Charles Dickens said in A Tale of Two Cities: “It was the best of times,…
No matter where we go or what we do, we need to remember that we don’t exist for ourselves, but for a higher will and greater purpose than our own. For this reason, God never intended us to set off on our life journey by ourselves. He is very aware of the powerful forces surrounding us and how inadequately prepared we are to stave them off. So he promises to be our Helper and our Guide. In short, then, the life of Christian discipleship means this: God is in charge. He sets the course, makes all the necessary course corrections, and brings us safely to our destination.
The I’ll-do-it-my-way approach to life is one of the results of the original Fall. To those of us who think we’re the lead actors on the stage and everything revolves around us (believers and non-believers alike), our lives will be like a bad hair day. The quicker we take to heart what we learn in the Shorter Catechism, Man’s chief end is to glorify God and enjoy him forever, the more profitable and enjoyable our journey will be.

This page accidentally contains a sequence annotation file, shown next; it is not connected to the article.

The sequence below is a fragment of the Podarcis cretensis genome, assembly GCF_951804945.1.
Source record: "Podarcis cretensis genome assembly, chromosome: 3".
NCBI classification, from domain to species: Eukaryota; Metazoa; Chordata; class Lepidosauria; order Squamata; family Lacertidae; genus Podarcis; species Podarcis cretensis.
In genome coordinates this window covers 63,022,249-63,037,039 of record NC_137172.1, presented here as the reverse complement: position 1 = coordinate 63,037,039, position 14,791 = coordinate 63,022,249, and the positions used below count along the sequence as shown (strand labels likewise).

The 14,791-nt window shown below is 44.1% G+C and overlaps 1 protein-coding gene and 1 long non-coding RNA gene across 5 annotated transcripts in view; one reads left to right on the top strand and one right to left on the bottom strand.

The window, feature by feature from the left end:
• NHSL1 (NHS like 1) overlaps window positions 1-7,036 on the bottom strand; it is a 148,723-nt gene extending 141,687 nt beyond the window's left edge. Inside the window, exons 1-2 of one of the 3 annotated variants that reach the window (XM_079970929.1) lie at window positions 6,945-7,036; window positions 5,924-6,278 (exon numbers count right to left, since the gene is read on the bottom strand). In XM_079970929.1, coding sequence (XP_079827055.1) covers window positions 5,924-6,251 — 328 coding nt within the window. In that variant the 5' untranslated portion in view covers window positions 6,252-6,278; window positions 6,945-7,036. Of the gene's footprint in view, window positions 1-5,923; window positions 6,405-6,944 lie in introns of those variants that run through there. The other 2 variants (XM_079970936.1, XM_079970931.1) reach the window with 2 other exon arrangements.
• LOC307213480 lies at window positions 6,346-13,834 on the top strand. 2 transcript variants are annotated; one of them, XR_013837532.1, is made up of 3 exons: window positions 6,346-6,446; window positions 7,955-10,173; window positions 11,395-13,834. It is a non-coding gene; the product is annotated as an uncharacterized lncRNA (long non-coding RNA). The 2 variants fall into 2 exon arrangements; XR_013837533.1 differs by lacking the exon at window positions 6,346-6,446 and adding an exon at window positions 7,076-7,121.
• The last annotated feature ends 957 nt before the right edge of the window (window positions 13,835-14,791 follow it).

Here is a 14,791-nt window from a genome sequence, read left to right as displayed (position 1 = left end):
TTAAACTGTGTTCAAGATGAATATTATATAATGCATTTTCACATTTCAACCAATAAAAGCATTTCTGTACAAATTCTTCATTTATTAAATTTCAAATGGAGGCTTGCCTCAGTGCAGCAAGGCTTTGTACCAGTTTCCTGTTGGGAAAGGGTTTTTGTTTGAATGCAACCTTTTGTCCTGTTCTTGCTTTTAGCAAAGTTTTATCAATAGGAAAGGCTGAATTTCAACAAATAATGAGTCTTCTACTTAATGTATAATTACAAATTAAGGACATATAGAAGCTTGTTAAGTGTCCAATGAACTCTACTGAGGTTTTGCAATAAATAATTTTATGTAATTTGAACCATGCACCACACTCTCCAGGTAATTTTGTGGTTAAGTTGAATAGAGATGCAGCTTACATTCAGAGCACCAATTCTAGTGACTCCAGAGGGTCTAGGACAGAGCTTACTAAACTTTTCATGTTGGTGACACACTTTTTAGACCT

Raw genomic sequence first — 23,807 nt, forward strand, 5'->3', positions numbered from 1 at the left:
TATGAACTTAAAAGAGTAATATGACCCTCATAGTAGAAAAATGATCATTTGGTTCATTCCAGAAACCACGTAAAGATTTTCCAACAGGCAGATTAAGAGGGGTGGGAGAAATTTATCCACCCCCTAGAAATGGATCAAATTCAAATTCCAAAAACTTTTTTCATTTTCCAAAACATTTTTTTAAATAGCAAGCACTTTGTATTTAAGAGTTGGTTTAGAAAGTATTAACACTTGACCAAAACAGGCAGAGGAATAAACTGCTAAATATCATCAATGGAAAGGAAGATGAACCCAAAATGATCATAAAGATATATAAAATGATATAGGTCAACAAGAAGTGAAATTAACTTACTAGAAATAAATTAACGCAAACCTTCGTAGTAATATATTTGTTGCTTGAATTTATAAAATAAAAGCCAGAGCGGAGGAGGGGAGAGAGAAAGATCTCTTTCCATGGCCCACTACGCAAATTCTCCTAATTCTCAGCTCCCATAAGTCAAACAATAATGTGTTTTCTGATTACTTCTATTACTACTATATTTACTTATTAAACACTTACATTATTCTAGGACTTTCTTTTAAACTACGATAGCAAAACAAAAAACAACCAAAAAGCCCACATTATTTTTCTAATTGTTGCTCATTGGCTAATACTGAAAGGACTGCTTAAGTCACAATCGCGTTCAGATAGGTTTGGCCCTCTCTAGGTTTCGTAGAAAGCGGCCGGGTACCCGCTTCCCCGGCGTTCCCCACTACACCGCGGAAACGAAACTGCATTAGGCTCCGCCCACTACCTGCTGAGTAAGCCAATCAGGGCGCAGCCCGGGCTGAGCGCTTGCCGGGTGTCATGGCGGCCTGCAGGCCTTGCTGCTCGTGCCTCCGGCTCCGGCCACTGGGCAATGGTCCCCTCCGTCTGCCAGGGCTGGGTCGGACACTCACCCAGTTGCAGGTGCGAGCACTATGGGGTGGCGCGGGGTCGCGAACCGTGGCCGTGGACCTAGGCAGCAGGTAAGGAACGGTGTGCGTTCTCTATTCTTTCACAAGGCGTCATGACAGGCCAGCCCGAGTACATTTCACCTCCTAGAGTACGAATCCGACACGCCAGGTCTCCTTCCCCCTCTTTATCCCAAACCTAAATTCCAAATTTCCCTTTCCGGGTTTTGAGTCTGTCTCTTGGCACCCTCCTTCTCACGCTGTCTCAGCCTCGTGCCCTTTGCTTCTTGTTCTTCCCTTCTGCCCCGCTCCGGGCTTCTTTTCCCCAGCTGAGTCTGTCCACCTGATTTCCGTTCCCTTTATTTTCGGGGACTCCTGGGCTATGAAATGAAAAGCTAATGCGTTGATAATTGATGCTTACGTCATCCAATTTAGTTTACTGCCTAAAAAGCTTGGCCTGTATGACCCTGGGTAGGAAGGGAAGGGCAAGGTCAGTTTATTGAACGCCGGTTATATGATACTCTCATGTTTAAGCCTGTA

The fulfillment of our dreams and hopes lies not in moving God out of our lives and marching ahead with our own plans on how to get things done, but in putting Jesus first. In recognizing his sovereign authority over everything, we find the door that leads to joyful living and life’s meaning.
Don’t give up if you have done all this, but there’s no change in your situation. Keep praying. God does hear and answer our fervent prayers. But he does so in his way and in his time, and for our best. Does this mean we need to stop dreaming and planning? No, just dream bigger, and submit your dreams to God. His will is always better.
To him who is able to keep you from falling and to present you before his glorious presence without fault and with great joy—to the only God our Savior be glory, majesty, power and authority, through Jesus Christ our Lord, before all ages, now and forevermore! Amen.-Jude 1:24–25